Faith, Life, Philosophy, Relationships

Have Courage, and Be Kind

The Kindness of Strangers by Darinka Maja on flickr

I sit here in the golden light of evening, wrapped up snug and warm in my duvet.  I’m holed up in my room for some quiet writing time, and it feels like bliss.

I haven’t been finding enough time for writing – not enough for writing blog posts, anyway, although I’ve been working on a piece for a local publication.  When Westley ushers me out of the chaos of boy noise and action and into the sanctum of this quiet space to collect and record my thoughts, I know that he cares.  He understands what it means to me to have this time to process feelings, thrash out ideas, and write, write, write.

And the thing is, the more I feel cared for by West, the more I feel connected with him.  So even though I am here, far from the madding crowd (as it were), and he – bless him – is in the midst of it, our connection is nurtured.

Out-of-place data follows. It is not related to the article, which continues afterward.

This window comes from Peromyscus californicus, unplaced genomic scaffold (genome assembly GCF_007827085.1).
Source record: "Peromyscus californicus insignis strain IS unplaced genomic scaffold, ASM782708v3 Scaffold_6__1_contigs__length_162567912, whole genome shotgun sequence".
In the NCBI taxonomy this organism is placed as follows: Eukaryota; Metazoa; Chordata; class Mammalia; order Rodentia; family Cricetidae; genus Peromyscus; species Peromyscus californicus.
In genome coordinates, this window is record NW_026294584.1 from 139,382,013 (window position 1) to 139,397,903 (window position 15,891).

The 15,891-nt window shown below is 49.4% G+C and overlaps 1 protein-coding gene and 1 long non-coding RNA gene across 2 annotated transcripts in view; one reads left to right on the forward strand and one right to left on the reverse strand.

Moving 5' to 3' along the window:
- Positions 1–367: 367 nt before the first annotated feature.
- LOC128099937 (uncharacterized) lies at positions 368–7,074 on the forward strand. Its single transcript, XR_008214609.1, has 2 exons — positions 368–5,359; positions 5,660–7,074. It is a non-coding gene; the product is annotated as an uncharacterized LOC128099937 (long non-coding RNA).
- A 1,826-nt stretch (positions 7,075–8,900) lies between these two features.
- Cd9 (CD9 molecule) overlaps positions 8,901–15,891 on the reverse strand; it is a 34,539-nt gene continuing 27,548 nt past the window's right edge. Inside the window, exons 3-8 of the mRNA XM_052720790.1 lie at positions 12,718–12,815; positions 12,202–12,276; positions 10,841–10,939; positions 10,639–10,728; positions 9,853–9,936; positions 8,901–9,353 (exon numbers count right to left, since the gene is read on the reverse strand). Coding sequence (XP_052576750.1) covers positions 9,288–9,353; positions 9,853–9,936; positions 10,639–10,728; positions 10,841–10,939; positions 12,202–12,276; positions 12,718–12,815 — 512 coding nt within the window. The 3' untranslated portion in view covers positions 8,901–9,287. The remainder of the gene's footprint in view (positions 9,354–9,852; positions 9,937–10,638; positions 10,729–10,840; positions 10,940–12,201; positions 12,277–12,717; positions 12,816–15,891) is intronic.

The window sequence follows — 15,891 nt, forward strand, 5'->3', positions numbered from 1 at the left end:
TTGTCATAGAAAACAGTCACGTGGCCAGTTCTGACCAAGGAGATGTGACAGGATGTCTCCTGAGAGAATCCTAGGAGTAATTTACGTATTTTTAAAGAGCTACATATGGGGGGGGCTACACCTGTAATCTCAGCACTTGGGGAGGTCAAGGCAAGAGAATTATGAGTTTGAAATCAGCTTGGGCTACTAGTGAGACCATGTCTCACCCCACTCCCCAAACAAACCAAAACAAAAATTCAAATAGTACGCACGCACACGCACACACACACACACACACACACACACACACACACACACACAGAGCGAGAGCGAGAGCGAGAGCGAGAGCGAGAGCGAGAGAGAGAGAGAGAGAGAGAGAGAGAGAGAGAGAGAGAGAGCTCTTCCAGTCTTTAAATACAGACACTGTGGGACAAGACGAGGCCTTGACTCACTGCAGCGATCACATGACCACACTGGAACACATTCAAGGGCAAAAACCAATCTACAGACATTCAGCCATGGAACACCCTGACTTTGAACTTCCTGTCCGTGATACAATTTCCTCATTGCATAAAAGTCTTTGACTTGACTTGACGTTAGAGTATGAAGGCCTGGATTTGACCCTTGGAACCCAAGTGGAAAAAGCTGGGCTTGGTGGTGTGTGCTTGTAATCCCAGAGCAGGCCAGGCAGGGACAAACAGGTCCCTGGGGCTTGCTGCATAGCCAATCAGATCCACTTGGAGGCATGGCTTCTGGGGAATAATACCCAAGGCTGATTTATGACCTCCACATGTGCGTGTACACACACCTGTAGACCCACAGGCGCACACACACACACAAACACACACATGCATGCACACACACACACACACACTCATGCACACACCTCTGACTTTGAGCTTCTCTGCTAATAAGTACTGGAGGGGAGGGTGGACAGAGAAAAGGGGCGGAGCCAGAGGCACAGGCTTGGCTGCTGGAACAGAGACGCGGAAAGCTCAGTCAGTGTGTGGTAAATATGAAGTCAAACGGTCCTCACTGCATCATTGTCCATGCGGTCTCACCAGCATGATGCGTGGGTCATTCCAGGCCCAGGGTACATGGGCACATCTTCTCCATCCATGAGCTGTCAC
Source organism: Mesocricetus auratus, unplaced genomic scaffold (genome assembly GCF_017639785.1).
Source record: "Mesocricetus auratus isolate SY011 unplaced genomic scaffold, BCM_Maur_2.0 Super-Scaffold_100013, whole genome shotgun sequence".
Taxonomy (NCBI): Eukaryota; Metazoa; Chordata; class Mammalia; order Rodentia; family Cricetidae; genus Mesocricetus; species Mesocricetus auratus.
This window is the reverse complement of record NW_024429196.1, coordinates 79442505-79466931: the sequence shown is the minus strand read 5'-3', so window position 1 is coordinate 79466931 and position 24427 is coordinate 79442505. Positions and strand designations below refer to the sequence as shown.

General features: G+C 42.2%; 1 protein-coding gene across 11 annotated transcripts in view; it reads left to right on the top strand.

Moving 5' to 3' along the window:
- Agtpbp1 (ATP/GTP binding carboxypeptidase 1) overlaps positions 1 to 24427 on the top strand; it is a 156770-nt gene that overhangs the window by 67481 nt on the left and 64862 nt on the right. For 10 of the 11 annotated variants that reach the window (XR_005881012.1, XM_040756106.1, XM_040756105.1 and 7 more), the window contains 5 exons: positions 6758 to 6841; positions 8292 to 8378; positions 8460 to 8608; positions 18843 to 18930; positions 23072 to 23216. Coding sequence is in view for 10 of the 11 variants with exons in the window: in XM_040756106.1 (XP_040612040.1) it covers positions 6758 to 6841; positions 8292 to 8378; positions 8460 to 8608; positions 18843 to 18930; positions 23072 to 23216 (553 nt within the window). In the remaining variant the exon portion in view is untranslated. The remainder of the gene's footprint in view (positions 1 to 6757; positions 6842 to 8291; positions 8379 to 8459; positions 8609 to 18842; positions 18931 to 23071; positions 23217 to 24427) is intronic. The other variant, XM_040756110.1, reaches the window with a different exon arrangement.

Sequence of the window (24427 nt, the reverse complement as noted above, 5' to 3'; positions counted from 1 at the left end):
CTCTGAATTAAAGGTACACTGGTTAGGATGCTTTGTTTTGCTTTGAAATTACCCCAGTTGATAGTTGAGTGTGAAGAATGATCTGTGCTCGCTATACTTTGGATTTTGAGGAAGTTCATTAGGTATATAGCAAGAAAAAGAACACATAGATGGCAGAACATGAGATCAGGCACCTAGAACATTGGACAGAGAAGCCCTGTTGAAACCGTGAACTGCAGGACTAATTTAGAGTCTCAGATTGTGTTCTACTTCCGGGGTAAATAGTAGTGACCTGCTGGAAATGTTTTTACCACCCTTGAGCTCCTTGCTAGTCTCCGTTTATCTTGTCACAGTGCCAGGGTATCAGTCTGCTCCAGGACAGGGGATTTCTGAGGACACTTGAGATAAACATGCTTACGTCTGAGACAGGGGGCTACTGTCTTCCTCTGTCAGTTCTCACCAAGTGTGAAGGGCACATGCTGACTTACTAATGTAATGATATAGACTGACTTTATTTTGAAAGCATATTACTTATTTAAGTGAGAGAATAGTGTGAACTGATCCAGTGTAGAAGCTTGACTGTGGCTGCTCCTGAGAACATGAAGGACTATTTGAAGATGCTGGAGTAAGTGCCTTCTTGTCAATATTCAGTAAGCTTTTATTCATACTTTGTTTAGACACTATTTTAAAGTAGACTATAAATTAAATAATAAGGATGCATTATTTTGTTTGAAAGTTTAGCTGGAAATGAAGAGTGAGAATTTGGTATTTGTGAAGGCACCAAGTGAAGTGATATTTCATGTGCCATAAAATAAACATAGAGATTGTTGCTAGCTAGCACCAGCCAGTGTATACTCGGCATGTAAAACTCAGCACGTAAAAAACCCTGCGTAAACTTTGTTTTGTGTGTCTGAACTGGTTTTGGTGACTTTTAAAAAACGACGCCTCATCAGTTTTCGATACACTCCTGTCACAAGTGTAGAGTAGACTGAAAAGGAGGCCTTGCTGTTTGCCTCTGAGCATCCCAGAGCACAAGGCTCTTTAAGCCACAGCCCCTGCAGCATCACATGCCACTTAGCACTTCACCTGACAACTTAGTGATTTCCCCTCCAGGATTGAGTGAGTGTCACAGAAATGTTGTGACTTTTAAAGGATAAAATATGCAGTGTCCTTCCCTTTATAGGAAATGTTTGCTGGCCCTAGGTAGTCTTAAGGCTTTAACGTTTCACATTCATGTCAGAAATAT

A week or so ago, we watched Disney’s latest ‘Cinderella’ movie.  In the film, the protagonist Ella’s dying mother gives her an enduring piece of advice:

“Have courage, and be kind.”

This motto, which Ella puts into practice throughout the movie, resonates with me.

The necessity of the first part of this counsel is evidenced throughout the trials and challenges of life; if we are to chase dreams, pursue goals, and follow our hearts, we will undoubtedly encounter obstacles along the way.  Having the courage to face and overcome those obstacles is key to both success and happiness.  Not only that but, although we don’t always realize it, having courage is often a necessary step towards connection with others.

It takes courage to approach people we don’t know – even if we imagine that some of them might have the potential to become our friends.

It takes courage to show empathy to those outside our immediate sphere.